Grasstowne became an instant supergroup when it burst on the bluegrass scene in 2007 with “The Road Headin’ Home,” a strong debut album that sent a single — “Dixie Flyer” — to the top of Bluegrass Unlimited’s charts for three consecutive months.

Its three leaders were established stars in their own rights.

Phil Leadbetter, one of the top resonator guitarists in bluegrass, had spent years with J.D. Crowe’s New South and then Wildfire.

Steve Gulley made his mark with Doyle Lawson’s Quicksilver and then became a founding member of Mountain Heart.

And Alan Bibey built his reputation with IIIrd Tyme Out and Blueridge before becoming a founding member of Grasstowne.

Last year, Leadbetter left Grasstowne to join The Whites.

But aside from the absence of Leadbetter’s resonator guitar, Grasstowne still sounds the same since Gulley and Bibey are still alternating singing lead.

Both are good songwriters and between them they contributed five songs to “Kickin’ Up Dust.”

Bibey wrote “Up In The Wheelhouse,” an uptempo instrumental, and collaborated with Gulley on “Run,” a blazing tune about Bonnie and Clyde, Pretty Boy Floyd and Molly & Tenbrooks; “Somewhere Between Givin’ In And Givin’ Up,” a midtempo song about a couple struggling with a relationship; “Anchor In The Storm,” an uptempo gospel number; and “Vicksburg,” a Civil War song.

Highlights include “Blue Rocking Chair,” an uptempo song about an old chair that’s seen a lot of family history; “I Don’t Worry About You Anymore,” a song about a cheating lover; “Our Father,” a great a capella gospel song; and the title cut, which is the album’s first single.

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April 4, 2011

Michael Cleveland has packed a lot of music into a few years.

Consider this: He’s been named fiddle player of the year eight times by the International Bluegrass Music Association.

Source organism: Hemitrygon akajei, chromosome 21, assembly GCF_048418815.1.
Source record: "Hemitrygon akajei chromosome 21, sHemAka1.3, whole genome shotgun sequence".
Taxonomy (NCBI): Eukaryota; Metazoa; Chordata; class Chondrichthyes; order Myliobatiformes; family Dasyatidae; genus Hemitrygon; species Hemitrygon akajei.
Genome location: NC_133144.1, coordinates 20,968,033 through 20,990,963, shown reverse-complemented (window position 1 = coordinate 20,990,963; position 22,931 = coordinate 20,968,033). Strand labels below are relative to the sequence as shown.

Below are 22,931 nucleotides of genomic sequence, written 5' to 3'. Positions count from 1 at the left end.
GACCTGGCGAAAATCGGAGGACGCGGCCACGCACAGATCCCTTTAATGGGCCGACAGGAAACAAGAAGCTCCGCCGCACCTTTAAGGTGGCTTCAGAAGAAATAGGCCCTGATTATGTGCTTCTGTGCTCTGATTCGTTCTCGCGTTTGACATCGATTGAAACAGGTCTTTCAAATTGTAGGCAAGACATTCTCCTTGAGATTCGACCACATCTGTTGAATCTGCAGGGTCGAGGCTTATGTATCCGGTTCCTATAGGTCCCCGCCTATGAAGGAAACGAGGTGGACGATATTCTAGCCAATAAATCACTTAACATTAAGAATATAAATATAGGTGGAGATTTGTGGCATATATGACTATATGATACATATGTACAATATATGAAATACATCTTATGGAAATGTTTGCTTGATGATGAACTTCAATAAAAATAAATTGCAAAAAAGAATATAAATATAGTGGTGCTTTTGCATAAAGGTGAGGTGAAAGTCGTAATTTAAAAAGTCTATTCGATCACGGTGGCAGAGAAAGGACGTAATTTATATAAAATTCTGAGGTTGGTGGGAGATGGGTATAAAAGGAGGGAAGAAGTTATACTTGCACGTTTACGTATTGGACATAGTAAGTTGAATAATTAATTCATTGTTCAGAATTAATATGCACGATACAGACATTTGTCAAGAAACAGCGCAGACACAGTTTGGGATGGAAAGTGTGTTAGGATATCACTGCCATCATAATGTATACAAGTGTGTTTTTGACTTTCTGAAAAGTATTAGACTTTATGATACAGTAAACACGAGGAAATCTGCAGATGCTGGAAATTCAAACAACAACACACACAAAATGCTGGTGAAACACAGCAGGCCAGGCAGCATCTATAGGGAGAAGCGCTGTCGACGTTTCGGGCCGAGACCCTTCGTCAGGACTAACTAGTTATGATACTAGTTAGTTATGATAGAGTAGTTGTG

And his band, Flamekeeper, has won the instrumental group award four times since ending Ricky Skaggs & Kentucky Thunder’s eight-year reign in 2007.

But he started early.

In 1990, when he was 9, Cleveland won the Kentucky State Championship Old-Time Fiddler Contest and appeared at Bill Monroe’s Bean Blossom Festival.

In 1993, at age 13, he appeared as Alison Krauss’ guest on the Grand Ole Opry.

Six years later, Cleveland joined Dale Ann Bradley and the Coon Creek Girls. And a year later, he was with Rhonda Vincent and the Rage.

In 2006, Cleveland formed Flamekeeper. And his star has been soaring ever since.

“Fired Up” is an accurate name for the band’s latest album.

Most of the songs find Flamekeeper in a fired-up mode.

While the band is primarily known for its instrumental work, Tom Adams is coming into his own as a great lead singer.

He also wrote five songs on the album — “Dixie Special,” a train song; “Big Wide Strum,” a song about a guitar picker who was hotter than Elvis; “I’m Yours,” a ’50s country sound on a song about a lucky man; “Hard Time Banjo Blues,” an uptempo blues; and “Monster Truck,” a song about a monster truck driver with a bad attitude.

Mandolin player Jesse Brock wrote two songs — “Untrue Blues,” on which he sings lead, and the instrumental “Maine Line.”

Marshall Wilborn, the IBMA’s bass player of the year for the past two years, wrote “Bigger Hands Than Mine.” He sings lead on that; the Delmore Brothers’ “I’ve Got The Railroad Blues”; and Tom T. Hall’s “I’m Gonna Ride That Steamboat.”

Jessie Baker, who left the band in January, wrote and sings lead on “Untrue Blues.”

Another good album by a great band.